Film Music at the Toronto Jewish Film Festival + Soundtrack Reviews

April 24, 2012 | By

Just uploaded is a quartet of reviews featuring a mix of fantasy, sci-fi, and horror titles, starting with Howard Shore’s Oscar-nominated Hugo [M] (HOWE Records), and a trio of titles from La-La Land: Trevor Howard’s The Sender [M], Basil Poledouris’ Spellbinder [M], and Danny Elfman’s music for Tim Burton’s 2001 Planet of the Apes [M] remake.

The Sender is a pleasant surprise because it features an early thriller film score Jones wrote before he went heavily electronic a few years later, whereas Poledouris’ Spellbinder features thick electronica and several really addictive percussion tracks that have never left my mind since I saw he film on Pay TV decades ago, and awaited a soundtrack album that took almost 25 years.

Elfman’s POTA score – given a deluxe 3-disc treatment by LLL – reveals a lot of fine writing in spite of evoking the bits of wonderment and frenetic / spastic energy typical of Burton’s prior films, and a directorial style that was very ill-suited to Pierre Bouille’s original novel.

I’m not sure how many writers tried to make sense of the novel for the wonky script, but the 2001 film feels like a patchwork of Favourite Seventies Post-Apocalyptic Moments stitched together, culminating in a finale that mimics (very illogically) the twisty finale original POTA franchise writer Paul Dehn managed to mostly pull off in each of the sequels. Writers Michael Wilson and Rod Serling took separate cracks at adapting Bouille’s novel for the big screen in 1968, and that film remains not only a genre classic, but a solid monkey movie, and it just begs the question why anyone would try and remake something that’s perfectly fine?

Fox did the same with their Omen remake in 2006, but unlike the filmic mess that was Burton’s POTA, Omen was just meh – slick, glossy, fluid, a bit overlong, and emotionally dead, and did nothing to restart a franchise that was slowly ground down into a TV movie and an aborted 1995 TV series.

This is all a preamble (or maybe a teaser) for film music material being shown at the 2012 Toronto Jewish Film Festival (May 3-13) as part of their Sidebar Series The Sound of Movies: Masters of the Film Score (see full list of programmed screenings & events), of which I’m helping out in a few ways.


First the goodies:

Mychael Danna, Canadian & longtime composer to Atom Egoyan (Chloe), is introducing an archival 35mm print of the original POTA, so if you’ve never seen the film on the big screen with Jerry Goldsmith’s booming, experimental-styled score like myself, JUST GO. I have the Blu-ray set, but here’s another fine example as to why it’s worth catching a classic on the big screen. The impact will be bigger, Charlton Heston’s disgust at damn dirty apes will ooze from the screen, and Franklin J. Schaffner’s visual style can be relished in full 35mm glory.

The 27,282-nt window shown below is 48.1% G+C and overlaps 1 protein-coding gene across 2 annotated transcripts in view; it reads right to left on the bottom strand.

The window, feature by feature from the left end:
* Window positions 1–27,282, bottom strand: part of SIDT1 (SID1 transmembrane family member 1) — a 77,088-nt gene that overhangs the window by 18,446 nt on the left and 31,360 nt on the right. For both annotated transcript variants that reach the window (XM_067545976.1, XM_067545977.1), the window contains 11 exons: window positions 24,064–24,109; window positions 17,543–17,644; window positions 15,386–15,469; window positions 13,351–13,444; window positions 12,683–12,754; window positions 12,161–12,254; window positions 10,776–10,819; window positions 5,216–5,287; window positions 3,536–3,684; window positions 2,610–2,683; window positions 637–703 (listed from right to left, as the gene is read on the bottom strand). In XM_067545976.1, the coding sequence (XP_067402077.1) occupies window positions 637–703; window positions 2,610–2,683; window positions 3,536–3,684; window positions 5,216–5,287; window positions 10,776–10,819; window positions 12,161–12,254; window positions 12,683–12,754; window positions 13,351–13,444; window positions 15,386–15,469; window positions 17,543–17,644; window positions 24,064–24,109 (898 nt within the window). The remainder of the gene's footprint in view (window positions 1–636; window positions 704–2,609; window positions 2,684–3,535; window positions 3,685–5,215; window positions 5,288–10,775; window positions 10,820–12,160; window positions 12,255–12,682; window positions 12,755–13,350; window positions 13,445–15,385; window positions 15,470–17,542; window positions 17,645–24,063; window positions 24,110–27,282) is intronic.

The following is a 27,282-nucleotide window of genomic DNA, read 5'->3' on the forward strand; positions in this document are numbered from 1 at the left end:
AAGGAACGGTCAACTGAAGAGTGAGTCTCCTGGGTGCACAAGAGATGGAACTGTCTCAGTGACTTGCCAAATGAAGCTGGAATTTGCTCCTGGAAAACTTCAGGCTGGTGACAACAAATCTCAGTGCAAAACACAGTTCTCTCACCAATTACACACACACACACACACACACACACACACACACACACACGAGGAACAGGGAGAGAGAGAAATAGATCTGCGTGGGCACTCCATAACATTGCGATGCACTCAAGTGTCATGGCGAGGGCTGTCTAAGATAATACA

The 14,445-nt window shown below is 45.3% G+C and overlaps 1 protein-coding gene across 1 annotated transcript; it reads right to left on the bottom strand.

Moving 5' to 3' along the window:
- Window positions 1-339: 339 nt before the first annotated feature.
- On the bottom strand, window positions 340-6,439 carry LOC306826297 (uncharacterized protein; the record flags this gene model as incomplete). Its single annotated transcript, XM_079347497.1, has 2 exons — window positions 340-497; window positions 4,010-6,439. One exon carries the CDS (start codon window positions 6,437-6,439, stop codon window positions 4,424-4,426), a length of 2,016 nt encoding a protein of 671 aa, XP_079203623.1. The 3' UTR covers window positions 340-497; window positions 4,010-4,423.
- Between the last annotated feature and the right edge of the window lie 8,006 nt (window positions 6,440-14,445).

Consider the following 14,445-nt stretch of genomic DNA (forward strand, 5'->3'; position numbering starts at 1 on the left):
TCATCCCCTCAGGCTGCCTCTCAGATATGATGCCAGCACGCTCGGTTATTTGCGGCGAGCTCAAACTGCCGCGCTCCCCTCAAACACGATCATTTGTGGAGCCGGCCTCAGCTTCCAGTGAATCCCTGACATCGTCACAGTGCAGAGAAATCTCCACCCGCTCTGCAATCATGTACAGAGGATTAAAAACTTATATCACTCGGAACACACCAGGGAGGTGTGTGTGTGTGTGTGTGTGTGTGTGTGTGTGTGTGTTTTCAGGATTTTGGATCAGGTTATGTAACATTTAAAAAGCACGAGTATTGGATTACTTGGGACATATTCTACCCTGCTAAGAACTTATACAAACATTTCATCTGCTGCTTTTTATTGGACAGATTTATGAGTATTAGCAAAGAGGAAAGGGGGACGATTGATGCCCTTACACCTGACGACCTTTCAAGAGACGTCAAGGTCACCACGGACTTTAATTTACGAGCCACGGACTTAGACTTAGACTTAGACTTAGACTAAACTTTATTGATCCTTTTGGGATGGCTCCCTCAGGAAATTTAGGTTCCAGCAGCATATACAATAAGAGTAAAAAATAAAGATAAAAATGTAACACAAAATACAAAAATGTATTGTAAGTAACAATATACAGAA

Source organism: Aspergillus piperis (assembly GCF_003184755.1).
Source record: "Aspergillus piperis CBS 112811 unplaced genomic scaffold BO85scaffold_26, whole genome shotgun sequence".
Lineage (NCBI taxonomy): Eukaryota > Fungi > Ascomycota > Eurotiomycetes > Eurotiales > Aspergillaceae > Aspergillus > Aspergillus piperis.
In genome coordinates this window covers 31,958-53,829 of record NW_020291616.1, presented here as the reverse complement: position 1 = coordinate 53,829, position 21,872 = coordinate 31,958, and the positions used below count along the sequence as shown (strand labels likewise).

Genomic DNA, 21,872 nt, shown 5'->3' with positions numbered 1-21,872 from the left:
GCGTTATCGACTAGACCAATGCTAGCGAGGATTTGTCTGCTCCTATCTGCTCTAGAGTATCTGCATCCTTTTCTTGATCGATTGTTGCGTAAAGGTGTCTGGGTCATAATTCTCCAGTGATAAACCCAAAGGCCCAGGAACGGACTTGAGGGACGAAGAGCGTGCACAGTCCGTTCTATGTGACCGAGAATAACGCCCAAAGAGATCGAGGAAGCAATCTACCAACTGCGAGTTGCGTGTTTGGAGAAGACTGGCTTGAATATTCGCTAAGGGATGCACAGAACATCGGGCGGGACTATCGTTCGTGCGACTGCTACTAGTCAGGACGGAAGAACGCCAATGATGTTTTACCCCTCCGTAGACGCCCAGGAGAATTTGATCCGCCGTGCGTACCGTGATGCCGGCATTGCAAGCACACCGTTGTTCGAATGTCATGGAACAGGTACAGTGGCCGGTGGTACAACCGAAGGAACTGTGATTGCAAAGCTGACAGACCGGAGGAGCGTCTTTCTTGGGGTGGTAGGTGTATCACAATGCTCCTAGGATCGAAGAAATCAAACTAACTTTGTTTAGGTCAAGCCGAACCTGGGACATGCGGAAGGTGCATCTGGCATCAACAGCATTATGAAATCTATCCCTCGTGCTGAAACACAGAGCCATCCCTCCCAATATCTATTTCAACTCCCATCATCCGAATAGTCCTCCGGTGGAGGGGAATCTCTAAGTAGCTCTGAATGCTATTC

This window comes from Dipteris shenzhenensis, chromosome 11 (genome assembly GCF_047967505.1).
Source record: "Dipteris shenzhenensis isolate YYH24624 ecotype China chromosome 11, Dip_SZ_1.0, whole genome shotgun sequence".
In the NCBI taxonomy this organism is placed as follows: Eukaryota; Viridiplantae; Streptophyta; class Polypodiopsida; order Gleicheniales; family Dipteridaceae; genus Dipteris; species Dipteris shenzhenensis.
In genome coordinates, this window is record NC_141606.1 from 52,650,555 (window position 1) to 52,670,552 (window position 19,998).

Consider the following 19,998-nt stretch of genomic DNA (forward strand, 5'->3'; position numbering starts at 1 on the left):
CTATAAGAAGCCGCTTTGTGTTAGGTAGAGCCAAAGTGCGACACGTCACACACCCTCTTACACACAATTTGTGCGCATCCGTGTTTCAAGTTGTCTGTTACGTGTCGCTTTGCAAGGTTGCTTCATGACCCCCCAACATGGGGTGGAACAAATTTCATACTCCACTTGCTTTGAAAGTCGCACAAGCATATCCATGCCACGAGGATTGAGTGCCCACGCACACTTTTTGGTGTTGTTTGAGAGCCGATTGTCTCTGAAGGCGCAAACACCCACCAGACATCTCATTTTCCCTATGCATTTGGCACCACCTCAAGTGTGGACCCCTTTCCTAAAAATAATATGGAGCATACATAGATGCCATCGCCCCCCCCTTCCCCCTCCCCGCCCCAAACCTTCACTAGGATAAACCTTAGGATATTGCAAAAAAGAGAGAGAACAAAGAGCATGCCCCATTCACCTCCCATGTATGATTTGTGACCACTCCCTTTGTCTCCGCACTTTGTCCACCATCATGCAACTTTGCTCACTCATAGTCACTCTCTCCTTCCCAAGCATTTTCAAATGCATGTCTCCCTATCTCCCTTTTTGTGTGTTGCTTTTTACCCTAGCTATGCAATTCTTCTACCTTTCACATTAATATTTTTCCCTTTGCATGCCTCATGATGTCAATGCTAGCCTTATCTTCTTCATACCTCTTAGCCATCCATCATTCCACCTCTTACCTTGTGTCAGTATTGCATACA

The work of composer David Shire is not only being screening, but the composer will be attending and discussing specific works including Francis Ford Coppola’s sound designer’s wet dream, The Conversation, and Evening Primrose, one of Shire’s earliest gigs orchestrating Stephen Sondheim’s music for a very, very creepy teleplay, of which I reviewed both the teleplay [M] and soundtrack album [M] a few years ago.

Film critic & author Kevin Courrier will partake in a discussion with Shire for The Conversation, and Courrier will also present a screening of Something Wild – not the 1986 Jonathan Demme action/comedy, but the grim 1961 drama starring Carroll Baker and Ralph Meeker. Writer/director Jack Garfein only made 2 films – the other is the cult Ben Gazzara drama The Strange One (1957) – and SW features a rare jazzy score by Aaron Copland.

Courrier will also mount a 75 min. FREE talk of Notes and Frames: The Neglected Art of Film Music – a title inspired by Roy Pendergast’s classic 1977 book where the latter addressed an art form that’s still marginalized by snooty people and narrow-minded professionals.